Don’t be afraid of the dark: Thrilling Tales just for you!

For several years now, audiences have been flocking to our twice monthly lunch hour program Thrilling Tales: A Storytime for Grownups, and every so often someone tells us they wish there were an evening version of these readings. Well, it’s finally happening!

Staring on June 18, we’ll be sharing some of our favorite suspenseful tales in monthly readings at the Central Library. We’re calling it Thrilling Tales After Dark. Written by a variety of master storytellers such as Ray Bradbury, Shirley Jackson and Truman Capote, the stories range from wondrous to eerie to truly terrifying, and are drawn from the early years of Thrilling Tales. All readings run from 7-8 p.m., at the Central Library’s Microsoft Auditorium, finishing in just under an hour, and they are free. Take a look at what’s coming up:

This slideshow requires JavaScript.

Continue reading “Don’t be afraid of the dark: Thrilling Tales just for you!”

Seattle Reads Homegoing: Fiction to Read Next

In 2018 Seattle Reads Homegoing by Yaa Gyasi. Beginning in Ghana, 1760, Homegoing follows the parallel paths of two half-sisters and seven generations of their descendants in Ghana and the United States, in a stunning saga of the African diaspora that illuminates slavery’s troubled legacy. Gyasi will be in Seattle for a series of events May 16-17; find the full schedule here, including book groups, genealogy workshops, and three appearances by Gyasi.

We hope you’ve read, or are planning to read, Homegoing. Perhaps you enjoyed how Gyasi portrayed the sweep of familial generations, or the evocation of families dealing with enslavement and the aftermath. Perhaps you’re wondering – what do I read next? Fret not, our librarians have put together a list of fiction for fans of Homegoing to help you out.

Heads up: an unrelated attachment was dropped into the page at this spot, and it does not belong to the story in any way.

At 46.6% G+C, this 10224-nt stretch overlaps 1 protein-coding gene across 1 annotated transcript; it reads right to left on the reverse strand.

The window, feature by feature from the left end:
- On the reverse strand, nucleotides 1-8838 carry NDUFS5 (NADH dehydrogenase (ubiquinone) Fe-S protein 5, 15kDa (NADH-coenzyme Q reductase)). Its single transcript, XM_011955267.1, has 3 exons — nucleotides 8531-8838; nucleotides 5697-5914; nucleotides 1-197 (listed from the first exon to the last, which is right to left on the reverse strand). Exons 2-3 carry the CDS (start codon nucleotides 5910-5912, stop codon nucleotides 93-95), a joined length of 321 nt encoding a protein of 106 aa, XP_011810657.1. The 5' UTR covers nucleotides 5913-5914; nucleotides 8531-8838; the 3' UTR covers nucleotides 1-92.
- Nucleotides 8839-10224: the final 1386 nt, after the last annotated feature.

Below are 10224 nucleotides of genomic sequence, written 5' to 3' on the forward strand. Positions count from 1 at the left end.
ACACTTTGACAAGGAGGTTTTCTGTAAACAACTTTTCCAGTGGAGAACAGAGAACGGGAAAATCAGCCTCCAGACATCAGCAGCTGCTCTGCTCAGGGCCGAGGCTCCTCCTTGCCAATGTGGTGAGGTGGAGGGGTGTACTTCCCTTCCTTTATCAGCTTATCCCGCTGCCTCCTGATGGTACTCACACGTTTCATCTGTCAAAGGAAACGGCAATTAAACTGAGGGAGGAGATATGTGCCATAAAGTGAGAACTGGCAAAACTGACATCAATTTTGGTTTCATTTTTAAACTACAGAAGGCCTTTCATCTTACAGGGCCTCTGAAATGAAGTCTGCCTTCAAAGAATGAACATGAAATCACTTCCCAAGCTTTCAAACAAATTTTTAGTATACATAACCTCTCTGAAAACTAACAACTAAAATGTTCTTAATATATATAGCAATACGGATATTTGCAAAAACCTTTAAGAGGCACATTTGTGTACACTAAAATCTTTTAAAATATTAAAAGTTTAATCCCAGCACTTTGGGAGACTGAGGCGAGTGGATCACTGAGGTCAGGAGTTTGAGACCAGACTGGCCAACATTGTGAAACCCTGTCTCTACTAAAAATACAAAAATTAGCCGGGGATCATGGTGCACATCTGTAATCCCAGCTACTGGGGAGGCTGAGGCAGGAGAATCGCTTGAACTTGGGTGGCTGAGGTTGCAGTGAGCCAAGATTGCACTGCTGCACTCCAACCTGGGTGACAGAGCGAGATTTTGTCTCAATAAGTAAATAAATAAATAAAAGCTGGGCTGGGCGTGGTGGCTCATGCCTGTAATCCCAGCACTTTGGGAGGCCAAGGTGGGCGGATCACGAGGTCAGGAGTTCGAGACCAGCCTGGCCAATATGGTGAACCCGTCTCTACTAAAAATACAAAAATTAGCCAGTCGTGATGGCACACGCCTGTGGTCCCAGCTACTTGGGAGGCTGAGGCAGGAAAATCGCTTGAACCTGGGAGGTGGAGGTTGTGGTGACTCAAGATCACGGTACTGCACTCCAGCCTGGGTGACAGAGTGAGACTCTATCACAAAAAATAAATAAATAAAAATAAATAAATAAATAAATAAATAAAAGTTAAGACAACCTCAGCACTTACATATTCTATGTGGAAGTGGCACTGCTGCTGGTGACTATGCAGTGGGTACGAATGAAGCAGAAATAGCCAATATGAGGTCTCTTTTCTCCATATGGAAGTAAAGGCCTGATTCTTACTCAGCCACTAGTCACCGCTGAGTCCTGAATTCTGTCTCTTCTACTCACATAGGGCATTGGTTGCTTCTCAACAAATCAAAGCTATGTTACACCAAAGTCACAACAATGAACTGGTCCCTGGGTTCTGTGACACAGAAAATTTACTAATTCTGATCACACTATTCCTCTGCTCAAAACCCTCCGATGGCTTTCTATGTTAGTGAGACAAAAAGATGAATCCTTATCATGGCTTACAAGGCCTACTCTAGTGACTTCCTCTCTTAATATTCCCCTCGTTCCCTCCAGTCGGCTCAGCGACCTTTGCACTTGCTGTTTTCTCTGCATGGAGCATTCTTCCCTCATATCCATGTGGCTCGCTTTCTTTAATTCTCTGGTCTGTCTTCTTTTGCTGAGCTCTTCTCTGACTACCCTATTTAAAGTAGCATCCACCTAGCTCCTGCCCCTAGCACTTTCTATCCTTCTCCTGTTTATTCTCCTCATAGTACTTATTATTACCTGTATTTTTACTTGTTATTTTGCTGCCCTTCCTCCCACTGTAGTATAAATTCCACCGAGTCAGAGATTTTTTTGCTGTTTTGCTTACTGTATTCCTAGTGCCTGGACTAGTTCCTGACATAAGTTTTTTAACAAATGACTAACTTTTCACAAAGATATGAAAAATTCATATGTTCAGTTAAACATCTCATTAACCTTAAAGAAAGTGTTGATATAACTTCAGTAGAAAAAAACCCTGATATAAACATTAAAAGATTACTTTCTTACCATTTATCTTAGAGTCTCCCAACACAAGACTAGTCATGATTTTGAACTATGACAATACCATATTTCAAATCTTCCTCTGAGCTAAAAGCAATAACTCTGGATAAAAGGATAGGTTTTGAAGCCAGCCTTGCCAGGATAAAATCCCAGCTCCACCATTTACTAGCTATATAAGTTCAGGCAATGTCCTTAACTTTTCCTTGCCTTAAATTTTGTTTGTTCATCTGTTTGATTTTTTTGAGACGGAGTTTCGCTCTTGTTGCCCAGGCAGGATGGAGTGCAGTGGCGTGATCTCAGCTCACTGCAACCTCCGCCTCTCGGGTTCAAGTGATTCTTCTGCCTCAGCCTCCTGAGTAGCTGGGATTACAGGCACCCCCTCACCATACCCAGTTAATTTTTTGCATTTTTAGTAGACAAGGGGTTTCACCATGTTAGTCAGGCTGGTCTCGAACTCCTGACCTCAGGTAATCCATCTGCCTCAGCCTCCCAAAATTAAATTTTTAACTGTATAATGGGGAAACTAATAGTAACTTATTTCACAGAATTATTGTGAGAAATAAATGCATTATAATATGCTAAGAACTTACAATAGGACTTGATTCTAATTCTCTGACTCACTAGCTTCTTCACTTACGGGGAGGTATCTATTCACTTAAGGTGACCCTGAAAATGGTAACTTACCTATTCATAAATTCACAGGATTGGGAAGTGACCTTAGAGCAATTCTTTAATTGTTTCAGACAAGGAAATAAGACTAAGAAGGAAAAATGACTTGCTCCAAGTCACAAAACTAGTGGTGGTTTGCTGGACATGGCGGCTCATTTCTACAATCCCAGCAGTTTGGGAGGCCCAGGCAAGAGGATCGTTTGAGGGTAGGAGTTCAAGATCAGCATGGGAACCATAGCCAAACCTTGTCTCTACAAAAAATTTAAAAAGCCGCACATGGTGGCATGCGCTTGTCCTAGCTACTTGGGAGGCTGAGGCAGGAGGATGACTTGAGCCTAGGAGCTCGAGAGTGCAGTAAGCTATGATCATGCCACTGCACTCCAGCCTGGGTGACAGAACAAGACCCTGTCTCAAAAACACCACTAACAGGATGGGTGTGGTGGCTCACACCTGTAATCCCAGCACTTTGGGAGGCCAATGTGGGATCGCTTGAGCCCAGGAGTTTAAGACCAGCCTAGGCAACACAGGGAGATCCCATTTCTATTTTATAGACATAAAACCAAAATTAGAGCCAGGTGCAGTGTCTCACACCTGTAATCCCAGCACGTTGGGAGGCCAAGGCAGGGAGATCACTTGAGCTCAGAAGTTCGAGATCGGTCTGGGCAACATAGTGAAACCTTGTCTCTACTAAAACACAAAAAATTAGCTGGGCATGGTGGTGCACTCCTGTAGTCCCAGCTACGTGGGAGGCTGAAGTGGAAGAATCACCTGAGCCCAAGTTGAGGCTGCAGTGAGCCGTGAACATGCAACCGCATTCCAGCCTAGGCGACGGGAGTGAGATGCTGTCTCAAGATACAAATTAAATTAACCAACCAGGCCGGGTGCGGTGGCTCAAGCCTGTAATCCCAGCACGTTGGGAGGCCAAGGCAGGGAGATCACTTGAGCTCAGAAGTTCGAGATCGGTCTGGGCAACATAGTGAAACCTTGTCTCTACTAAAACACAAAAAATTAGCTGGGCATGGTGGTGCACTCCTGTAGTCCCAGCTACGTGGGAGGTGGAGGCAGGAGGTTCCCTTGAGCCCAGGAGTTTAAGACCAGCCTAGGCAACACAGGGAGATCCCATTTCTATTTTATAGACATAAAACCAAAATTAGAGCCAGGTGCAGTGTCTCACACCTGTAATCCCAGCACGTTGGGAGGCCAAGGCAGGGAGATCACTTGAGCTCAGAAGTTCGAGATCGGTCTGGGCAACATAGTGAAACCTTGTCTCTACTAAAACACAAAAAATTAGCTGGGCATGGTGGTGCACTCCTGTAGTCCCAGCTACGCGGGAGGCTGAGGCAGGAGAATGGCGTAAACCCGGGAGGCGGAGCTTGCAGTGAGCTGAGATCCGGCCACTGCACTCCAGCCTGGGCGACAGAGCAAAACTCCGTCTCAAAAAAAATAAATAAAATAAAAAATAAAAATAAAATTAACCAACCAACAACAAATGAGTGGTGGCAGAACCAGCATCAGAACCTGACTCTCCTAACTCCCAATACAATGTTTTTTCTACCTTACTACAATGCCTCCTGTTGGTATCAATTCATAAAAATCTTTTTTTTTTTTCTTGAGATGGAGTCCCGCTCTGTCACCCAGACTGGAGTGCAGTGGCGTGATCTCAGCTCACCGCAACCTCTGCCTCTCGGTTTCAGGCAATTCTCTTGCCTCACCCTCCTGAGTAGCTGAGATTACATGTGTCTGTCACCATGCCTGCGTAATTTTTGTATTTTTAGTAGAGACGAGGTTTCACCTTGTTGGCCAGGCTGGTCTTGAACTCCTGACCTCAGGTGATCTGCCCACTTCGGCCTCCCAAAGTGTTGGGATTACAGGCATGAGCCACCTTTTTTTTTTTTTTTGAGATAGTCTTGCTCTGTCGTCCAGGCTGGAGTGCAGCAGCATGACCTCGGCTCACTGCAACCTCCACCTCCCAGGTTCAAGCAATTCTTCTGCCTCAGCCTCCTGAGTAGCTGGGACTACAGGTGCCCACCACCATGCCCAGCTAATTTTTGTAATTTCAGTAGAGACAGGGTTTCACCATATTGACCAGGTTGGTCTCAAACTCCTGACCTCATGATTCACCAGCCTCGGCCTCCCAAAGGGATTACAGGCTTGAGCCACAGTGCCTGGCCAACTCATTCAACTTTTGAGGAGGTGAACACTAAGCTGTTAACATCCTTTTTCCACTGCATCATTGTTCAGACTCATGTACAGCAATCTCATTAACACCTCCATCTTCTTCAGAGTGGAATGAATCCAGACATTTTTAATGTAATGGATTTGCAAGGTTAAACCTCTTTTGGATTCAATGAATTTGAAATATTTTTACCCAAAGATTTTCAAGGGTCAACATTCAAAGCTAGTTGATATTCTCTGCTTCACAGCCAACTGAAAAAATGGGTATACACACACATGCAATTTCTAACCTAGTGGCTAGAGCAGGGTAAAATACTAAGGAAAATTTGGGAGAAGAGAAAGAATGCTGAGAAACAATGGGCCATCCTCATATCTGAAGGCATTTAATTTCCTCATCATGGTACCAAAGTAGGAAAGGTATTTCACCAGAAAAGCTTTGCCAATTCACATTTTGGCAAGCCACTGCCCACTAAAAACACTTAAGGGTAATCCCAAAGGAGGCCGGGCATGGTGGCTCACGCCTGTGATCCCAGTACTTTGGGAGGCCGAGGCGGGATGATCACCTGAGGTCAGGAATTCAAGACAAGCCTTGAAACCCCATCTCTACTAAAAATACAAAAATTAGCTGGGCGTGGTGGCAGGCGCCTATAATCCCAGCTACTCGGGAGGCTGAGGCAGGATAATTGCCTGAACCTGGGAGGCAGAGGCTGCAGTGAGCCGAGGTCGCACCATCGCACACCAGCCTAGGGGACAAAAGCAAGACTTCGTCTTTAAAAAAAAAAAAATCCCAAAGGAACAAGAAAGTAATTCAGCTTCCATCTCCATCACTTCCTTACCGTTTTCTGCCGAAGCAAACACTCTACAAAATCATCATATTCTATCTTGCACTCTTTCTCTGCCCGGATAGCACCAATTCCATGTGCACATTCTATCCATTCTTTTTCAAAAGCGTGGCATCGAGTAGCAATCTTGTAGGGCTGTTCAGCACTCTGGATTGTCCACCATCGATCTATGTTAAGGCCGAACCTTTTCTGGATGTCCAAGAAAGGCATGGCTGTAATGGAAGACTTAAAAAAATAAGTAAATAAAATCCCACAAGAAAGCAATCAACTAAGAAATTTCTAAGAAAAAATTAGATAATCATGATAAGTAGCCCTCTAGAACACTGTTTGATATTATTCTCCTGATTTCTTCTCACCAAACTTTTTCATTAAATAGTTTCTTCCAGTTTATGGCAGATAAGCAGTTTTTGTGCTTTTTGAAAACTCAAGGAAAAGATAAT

Continue reading “Seattle Reads Homegoing: Fiction to Read Next”

Seattle Reads Homegoing: Nonfiction Titles to Delve Deeper

In 2018 Seattle Reads Homegoing by Yaa Gyasi. Beginning in Ghana, 1760, Homegoing follows the parallel paths of two half-sisters and seven generations of their descendants in Ghana and the United States in a stunning saga of the African diaspora that illuminates slavery’s troubled legacy. Gyasi will be in Seattle for a series of events May 16-17; find the full schedule here, including book groups, genealogy workshops, and three appearances by Gyasi.

We hope you’ve read, or are planning to read, Homegoing. Perhaps you’re interested in learning more about Cape Castle in Ghana, or in hearing first hand narrative of what it was like to be on a slave ship, or finding true multi-generational stories of families brought to the US via slavery. Perhaps you’re wondering – how do I learn more? Our librarians have you covered with this list of nonfiction for readers of Homegoing.

Continue reading “Seattle Reads Homegoing: Nonfiction Titles to Delve Deeper”

Le Guin, Allende, Bradbury & More, This Spring at Thrilling Tales!

This Spring Thrilling Tales, the library’s popular story time for grown ups, is branching out with new monthly evening events in addition to our regular lunch hour gatherings. Now in its 15th year, the program celebrates the joy of story with live readings of compelling, intriguing, wondrous and suspenseful stories. Here’s what’s coming up in the months ahead.

Continue reading “Le Guin, Allende, Bradbury & More, This Spring at Thrilling Tales!”

City Council Reads – Rob Johnson, District 4

This past November, Seattle swore in a new Mayor and City Councilmember, and we here at ShelfTalk thought this would be a great opportunity to continue our series of posts in which we invited your representatives to share books that have meant a lot to them. This time, we asked them “What book was most influential in your life or career and why?” This week, Councilmember Rob Johnson, representing District 4, Northeast Seattle.

“What book was most influential in your life or career and why?”

The Color of Law by Richard Rothstein made a huge impact on me, and continues to shape my work as I serve as the chair of the Seattle City Council’s Planning, Land Use & Zoning committee. This book represents a powerful examination of the way 20th century land use and zoning policy in America deepened the harmful divide of segregation, Continue reading “City Council Reads – Rob Johnson, District 4”